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Could Impulsivity Predict Addiction?

Could Impulsivity Predict Addiction?

April 15, 2018
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As the war with opioids and addiction rages on in America, people often want to look for reasons why addiction afflicts some and not others. Many stereotypes have evolved in the wake of this fear to suggest that addicts have a lot in common. However, with more studies, research and stories being published, we can now understand that addicts come from every race, creed, sexual orientation, gender, socioeconomic status and more. However, we can say with some confidence that there is a genetic element to the disease of addiction, a quite strong one.
So what is the commonality to addiction besides the genetic component? Are there any personality traits that can perhaps predict addiction? Well, studies are starting to say yes. The trait that is most often associated with addiction is impulsivity. Perhaps this is not surprising as one could fathom that more impulsive people tend to drink and do drugs more frequently and at greater levels than those who are not. However, impulsivity can show up in a number of ways.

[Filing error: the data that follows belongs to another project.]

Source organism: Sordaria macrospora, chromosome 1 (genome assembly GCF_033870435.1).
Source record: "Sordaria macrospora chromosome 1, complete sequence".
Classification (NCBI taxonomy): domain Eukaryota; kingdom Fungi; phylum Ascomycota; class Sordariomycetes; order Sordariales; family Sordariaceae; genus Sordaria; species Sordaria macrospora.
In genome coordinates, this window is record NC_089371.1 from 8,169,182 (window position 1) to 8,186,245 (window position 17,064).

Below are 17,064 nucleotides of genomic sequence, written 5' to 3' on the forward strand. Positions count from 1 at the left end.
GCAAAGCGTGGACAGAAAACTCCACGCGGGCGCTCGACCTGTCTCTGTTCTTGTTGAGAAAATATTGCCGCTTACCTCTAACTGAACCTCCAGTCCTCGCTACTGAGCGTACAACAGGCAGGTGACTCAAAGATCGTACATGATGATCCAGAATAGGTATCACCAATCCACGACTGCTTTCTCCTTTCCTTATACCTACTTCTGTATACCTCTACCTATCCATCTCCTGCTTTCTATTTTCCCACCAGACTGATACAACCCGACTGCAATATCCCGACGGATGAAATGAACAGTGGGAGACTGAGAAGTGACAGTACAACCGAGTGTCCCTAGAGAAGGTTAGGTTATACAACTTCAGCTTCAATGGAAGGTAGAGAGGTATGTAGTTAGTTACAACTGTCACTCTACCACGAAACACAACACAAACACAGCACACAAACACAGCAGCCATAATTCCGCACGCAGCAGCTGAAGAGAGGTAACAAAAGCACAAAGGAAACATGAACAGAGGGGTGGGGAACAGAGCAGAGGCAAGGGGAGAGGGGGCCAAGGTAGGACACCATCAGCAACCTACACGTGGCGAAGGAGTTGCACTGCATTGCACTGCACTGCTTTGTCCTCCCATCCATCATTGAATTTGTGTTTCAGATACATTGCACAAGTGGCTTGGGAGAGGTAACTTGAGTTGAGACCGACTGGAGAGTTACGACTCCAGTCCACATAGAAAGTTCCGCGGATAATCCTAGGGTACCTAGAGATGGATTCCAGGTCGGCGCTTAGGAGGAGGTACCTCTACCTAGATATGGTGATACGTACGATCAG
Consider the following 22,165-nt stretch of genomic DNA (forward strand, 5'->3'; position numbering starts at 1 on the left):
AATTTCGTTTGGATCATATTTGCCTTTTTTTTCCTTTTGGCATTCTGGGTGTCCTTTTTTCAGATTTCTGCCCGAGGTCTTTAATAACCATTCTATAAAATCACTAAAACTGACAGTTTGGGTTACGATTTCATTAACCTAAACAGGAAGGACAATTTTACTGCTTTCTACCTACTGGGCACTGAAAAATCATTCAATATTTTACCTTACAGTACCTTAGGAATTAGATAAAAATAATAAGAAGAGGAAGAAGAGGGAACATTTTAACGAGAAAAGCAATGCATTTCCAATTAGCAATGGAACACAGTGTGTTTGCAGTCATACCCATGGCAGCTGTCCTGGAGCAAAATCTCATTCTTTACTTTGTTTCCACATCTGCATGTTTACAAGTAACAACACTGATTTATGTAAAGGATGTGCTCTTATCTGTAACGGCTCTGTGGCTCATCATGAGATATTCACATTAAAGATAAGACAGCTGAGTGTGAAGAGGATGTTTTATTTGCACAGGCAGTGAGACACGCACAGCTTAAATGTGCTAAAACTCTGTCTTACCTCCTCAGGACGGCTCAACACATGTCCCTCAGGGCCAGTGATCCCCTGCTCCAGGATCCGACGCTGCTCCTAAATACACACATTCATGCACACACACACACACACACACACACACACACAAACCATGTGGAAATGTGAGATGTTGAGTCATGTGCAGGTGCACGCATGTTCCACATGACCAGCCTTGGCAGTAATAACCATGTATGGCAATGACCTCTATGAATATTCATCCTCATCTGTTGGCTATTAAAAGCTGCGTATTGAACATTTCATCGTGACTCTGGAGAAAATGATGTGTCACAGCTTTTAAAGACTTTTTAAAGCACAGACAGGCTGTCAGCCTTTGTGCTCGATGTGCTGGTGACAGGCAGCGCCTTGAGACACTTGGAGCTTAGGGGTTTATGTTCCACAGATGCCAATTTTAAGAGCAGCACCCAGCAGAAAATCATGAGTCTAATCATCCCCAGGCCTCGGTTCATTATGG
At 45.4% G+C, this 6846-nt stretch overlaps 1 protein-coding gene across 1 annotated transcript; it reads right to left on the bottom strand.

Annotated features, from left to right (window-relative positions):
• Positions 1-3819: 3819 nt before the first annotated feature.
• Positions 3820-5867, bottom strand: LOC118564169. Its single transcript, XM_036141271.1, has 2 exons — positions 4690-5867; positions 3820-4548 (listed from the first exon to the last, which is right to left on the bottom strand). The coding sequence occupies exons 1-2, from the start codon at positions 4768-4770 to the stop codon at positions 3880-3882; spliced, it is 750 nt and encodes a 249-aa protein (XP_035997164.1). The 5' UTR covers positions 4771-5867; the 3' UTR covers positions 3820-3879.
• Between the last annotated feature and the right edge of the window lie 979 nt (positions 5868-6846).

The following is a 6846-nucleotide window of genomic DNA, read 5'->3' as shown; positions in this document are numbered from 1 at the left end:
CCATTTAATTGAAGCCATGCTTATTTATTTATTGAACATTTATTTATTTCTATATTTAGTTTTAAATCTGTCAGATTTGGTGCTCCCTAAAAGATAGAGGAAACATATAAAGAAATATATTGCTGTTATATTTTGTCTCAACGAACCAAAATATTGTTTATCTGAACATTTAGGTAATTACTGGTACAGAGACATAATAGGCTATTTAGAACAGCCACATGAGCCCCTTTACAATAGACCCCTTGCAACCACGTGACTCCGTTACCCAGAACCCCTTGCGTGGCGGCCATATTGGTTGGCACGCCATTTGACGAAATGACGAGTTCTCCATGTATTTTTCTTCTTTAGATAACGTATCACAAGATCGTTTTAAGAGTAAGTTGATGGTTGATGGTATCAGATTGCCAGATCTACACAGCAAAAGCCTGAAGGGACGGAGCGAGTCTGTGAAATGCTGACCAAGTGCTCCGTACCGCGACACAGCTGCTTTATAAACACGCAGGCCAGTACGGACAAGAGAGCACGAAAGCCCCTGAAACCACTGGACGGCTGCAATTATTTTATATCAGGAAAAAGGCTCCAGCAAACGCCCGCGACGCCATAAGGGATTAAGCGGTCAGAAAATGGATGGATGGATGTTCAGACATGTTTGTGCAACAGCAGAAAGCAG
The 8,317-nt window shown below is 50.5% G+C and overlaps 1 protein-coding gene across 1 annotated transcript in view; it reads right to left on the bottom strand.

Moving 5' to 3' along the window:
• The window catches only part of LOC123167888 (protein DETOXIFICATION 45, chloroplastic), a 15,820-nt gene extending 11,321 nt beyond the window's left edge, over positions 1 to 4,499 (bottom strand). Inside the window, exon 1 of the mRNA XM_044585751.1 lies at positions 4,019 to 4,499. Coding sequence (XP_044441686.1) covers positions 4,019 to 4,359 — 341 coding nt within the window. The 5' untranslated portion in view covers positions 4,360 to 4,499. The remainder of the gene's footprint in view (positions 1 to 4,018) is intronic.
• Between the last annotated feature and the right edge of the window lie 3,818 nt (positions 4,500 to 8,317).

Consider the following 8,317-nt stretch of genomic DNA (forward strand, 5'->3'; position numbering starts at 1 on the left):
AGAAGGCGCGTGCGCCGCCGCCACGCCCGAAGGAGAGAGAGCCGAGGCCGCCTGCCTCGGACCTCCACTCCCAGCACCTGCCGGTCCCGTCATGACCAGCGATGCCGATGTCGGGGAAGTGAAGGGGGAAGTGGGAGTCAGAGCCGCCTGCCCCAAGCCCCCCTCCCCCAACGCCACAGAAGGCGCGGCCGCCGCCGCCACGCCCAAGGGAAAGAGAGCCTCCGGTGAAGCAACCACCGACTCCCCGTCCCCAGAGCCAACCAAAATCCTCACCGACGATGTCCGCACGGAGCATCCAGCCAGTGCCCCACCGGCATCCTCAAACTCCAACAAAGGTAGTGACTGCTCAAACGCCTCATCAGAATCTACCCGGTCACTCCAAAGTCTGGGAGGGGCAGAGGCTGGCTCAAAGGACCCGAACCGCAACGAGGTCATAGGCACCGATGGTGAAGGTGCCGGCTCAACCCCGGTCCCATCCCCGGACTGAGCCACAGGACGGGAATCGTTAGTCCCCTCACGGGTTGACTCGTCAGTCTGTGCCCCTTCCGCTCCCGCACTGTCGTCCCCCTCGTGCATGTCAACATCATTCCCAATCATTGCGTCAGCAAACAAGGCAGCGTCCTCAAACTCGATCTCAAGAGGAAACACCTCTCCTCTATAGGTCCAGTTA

One such is that people of a more impulsive nature tend to choose the small, quick reward in comparison to one that is delayed, but larger. This represents the hardship that is experienced when addicts try to overcome the delay of not getting what they want. However, it also represents the importance of overcoming this barrier and rewiring your brain to less need momentary gratification and rewards.
So do other people besides addicts experience impulsivity? Absolutely. Impulsivity is just quick, momentary reactions to internal or external stimuli, often with consequences that are unplanned. Certainly this is a behavior everyone can empathize with, even if doesn’t apply directly to drugs or alcohol. Everyone has things they find themselves doing that they perhaps did not plan. Eating an extra doughnut, buying something we can’t afford, etc. The impulsivity manifested in any of these behaviors represents the cruz of addiction.
So if we know a factor that generates addiction do we know the solution? Well, we may have a place to start. We can now identify resisting impulse as a barrier that addicts must face in order to have long-term recovery. However, this pattern is often hard to break, especially for those who prefer short-term, in comparison to long-term, gains.
However, it is also a factor that at different times in our life we experience impulsivity waning and waxing. Namely, people are more impulsive in their youth and less so in their older years.
With this information in mind, it can be determined that impulsivity is often a prerequisite to addictive behavior and could be quite definitely used as both a screening mechanism and a barrier to cross in terms of future addiction treatment. If you or someone you know is in need of researched, compassionate treatment, look no further than Recovery Care Partner.